The NES used to be the most popular video game system of all time—that is, until Game Boy eclipsed it. Estimates place the NES at over 70 million units sold worldwide. Surprisingly, Nintendo continued to support the NES sporadically until 1994. Now the NES is considered the spark that revitalized an entire industry.

Game Boy (GB)

Image of Game Boy System


Despite competition from color handhelds for years, Gumpei Yokoi's Game Boy has withstood the test of time and has morphed into the most popular video game system ever. Originally released in 1989 at a price of $149.95, Game Boy enjoyed immediate success despite its black and white screen handicap. Much of Game Boy's early success is attributed to one game: Tetris. Super Mario Land, along with a handful of other games, also was released and went on to become the best-selling, non-pack-in Game Boy game of all time, with over 14 million copies sold.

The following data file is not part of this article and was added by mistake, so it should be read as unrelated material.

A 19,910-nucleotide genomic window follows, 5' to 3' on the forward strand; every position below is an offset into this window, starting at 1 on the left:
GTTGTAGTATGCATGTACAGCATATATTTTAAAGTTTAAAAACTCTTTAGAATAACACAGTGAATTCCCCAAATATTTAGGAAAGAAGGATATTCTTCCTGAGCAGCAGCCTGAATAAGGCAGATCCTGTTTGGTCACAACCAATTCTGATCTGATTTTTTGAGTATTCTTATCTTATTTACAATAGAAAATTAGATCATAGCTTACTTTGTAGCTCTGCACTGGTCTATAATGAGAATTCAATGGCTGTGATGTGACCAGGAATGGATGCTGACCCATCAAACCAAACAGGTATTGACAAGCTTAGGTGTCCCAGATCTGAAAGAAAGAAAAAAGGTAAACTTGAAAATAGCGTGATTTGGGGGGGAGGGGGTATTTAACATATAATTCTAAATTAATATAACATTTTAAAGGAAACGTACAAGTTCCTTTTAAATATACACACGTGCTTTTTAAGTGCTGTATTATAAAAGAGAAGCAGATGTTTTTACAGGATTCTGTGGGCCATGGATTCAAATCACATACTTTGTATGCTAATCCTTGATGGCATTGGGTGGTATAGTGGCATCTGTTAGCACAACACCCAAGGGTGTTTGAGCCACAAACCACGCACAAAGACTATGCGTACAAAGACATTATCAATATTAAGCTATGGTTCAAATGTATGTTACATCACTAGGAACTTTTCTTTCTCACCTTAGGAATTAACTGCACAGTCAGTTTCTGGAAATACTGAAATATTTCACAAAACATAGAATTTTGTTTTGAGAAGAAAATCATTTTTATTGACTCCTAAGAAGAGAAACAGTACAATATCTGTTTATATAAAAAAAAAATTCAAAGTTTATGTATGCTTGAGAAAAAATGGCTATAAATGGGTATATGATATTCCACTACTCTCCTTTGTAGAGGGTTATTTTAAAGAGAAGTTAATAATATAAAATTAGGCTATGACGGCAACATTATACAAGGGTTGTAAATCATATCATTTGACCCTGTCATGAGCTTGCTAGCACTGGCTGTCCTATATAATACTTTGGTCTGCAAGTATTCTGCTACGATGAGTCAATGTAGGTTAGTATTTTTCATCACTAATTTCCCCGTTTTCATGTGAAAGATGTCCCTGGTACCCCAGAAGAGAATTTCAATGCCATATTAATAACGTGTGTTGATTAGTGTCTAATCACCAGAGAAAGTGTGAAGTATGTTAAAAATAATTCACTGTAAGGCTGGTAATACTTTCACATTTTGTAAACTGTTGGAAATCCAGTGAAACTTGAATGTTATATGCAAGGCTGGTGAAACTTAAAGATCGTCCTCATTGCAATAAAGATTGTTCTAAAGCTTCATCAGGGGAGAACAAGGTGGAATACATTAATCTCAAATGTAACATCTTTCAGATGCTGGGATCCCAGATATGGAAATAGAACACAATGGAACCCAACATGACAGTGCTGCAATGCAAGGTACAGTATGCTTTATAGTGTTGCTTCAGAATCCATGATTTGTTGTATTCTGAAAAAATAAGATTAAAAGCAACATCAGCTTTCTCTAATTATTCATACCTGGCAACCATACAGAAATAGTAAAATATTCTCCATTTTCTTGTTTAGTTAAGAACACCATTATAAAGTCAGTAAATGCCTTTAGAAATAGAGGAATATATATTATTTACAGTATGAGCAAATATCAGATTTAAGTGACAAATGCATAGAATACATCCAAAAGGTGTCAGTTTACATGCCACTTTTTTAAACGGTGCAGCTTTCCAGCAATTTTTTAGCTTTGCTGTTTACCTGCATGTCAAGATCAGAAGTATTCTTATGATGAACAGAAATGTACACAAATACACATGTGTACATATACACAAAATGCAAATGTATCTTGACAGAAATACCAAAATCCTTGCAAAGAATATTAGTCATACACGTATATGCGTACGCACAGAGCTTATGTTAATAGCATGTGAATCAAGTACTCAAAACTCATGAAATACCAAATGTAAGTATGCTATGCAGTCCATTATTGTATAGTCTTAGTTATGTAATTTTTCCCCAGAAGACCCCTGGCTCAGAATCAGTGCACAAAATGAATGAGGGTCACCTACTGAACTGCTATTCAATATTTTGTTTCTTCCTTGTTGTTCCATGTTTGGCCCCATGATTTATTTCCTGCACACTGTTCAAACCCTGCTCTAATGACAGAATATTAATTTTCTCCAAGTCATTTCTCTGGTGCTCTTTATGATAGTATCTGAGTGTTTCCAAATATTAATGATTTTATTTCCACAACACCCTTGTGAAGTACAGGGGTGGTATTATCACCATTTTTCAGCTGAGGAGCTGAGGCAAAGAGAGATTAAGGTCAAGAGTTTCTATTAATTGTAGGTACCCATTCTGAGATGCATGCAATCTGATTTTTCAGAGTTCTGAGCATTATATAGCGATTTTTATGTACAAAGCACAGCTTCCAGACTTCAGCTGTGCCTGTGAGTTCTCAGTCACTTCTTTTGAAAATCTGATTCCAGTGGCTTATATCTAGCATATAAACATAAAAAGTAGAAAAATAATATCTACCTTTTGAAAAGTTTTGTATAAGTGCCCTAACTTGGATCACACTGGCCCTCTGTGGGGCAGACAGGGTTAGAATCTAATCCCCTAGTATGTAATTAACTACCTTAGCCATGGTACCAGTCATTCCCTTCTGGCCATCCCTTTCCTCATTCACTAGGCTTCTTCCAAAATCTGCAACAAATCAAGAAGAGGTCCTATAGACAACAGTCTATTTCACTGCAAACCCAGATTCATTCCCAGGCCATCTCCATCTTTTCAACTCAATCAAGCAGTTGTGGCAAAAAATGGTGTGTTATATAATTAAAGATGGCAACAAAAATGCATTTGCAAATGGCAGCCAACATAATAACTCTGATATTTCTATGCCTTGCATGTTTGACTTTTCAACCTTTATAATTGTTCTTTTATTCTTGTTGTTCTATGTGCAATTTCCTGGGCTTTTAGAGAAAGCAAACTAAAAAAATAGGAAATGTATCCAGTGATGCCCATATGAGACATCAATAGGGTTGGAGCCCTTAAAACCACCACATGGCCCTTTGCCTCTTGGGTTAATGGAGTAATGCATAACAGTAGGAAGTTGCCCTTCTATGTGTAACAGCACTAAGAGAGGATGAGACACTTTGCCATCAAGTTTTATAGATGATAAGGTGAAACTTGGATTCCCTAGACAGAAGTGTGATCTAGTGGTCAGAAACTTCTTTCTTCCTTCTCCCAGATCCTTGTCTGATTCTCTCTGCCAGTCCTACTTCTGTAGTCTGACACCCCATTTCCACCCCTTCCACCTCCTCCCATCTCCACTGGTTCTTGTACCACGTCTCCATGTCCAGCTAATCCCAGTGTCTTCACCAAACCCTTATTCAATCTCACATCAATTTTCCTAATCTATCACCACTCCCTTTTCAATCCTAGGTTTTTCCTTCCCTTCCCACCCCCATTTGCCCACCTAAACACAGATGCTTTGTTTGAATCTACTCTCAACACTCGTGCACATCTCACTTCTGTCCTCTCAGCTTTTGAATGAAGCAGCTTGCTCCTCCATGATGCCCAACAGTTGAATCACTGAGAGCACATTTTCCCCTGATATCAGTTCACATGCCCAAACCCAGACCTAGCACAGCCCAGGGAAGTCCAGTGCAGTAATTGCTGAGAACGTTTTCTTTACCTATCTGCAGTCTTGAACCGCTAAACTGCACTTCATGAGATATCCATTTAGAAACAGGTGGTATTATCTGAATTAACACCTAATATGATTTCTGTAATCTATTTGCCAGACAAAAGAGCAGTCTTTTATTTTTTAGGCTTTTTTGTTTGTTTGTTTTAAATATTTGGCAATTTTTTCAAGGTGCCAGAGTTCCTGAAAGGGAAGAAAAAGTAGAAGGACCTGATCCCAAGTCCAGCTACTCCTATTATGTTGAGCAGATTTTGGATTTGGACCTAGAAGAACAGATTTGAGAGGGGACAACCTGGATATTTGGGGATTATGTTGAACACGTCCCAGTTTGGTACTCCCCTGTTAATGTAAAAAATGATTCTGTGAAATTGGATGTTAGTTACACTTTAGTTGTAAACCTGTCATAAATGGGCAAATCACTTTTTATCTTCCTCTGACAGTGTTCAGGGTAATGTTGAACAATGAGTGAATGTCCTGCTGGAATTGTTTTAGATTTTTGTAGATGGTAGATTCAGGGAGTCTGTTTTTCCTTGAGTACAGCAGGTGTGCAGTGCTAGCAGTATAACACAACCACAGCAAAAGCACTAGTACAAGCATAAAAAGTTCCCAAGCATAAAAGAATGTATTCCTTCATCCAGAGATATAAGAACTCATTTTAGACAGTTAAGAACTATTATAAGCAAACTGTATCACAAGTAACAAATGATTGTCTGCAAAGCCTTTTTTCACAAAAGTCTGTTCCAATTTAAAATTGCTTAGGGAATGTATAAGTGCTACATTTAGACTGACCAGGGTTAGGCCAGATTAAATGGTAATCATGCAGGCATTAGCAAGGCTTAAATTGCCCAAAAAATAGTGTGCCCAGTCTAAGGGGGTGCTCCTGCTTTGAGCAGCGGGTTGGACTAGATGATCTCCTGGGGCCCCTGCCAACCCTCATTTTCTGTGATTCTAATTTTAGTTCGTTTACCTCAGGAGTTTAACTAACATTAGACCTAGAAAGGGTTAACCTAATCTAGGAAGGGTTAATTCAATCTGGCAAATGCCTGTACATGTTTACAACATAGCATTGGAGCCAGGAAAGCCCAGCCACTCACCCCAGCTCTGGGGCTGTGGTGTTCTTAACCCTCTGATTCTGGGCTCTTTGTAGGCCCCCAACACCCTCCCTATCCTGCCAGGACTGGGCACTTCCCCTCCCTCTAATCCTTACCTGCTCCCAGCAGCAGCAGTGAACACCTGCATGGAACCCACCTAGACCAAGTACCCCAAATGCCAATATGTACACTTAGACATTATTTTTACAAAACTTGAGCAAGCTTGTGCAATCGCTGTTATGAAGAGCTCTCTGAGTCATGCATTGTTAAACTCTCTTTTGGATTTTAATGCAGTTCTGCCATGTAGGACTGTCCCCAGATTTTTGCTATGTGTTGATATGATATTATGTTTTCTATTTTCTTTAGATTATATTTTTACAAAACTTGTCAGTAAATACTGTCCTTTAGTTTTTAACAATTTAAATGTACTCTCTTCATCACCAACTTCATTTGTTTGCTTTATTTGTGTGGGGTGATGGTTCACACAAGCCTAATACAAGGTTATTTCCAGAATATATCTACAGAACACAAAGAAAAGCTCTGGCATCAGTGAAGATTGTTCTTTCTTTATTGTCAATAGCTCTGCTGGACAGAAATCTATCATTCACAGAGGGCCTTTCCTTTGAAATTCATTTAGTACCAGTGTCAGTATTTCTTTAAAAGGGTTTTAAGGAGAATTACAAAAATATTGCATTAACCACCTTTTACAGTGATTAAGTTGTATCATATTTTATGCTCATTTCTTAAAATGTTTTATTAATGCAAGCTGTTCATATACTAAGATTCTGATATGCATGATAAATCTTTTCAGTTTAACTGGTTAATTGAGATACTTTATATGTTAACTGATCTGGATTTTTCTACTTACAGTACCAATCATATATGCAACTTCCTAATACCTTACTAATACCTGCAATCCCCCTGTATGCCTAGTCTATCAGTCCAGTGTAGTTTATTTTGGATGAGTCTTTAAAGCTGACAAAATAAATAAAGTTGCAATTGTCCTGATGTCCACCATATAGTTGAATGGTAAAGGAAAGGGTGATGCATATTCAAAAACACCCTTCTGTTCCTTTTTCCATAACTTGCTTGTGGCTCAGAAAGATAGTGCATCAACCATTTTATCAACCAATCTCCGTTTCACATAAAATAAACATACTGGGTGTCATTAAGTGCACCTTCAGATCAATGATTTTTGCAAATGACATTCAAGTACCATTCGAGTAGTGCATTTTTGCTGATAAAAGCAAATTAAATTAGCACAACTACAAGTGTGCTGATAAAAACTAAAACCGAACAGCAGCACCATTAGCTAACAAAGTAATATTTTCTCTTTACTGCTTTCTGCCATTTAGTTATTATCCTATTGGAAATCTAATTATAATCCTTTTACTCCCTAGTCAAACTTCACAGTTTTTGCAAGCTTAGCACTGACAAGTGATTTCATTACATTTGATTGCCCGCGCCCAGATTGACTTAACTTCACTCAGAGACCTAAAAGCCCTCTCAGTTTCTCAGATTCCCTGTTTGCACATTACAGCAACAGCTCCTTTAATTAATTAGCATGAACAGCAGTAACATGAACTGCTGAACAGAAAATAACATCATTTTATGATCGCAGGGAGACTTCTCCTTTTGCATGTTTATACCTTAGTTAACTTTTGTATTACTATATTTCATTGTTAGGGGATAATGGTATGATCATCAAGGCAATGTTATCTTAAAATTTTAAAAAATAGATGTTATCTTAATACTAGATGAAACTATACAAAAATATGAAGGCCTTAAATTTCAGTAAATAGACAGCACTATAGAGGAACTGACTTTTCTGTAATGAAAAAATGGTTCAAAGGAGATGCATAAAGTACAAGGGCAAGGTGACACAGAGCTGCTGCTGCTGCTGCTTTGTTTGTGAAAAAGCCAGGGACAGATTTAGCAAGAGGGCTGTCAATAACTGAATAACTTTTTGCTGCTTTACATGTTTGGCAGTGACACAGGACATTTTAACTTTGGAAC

After years of continued growth and success, with multi-million unit sales each year, Nintendo released the Super Game Boy accessory in 1994 that enabled gamers to play Game Boy games on the Super NES. With Game Boy interest waning, Nintendo tried to renew interest in its handheld. First, in 1995, it introduced the "Play It Loud!" series of colored Game Boy systems. Then in 1996, Nintendo introduced Game Boy Pocket, a smaller version of the original unit. Sales improved but eventually tailed off.


In 1998, however, Game Boy experienced a renaissance in the word's very definition. Starting with the summer introduction of Game Boy Camera and Printer, Nintendo brought new life to interactive entertainment's longest-running system. Finally, in November of 1998, Nintendo released what the world had been asking for years: a Game Boy with a color screen. In addition, Pokémon became the killer application for the next generation of Game Boy players.


To date, Nintendo has sold over 80 million of the various Game Boy units worldwide. Game Boy Color sold over two million units in its first six months on the U.S. market. And Game Boy shows no signs of slowing down.

Super Nintendo Entertainment System (SNES)

Image of Super Nintendo System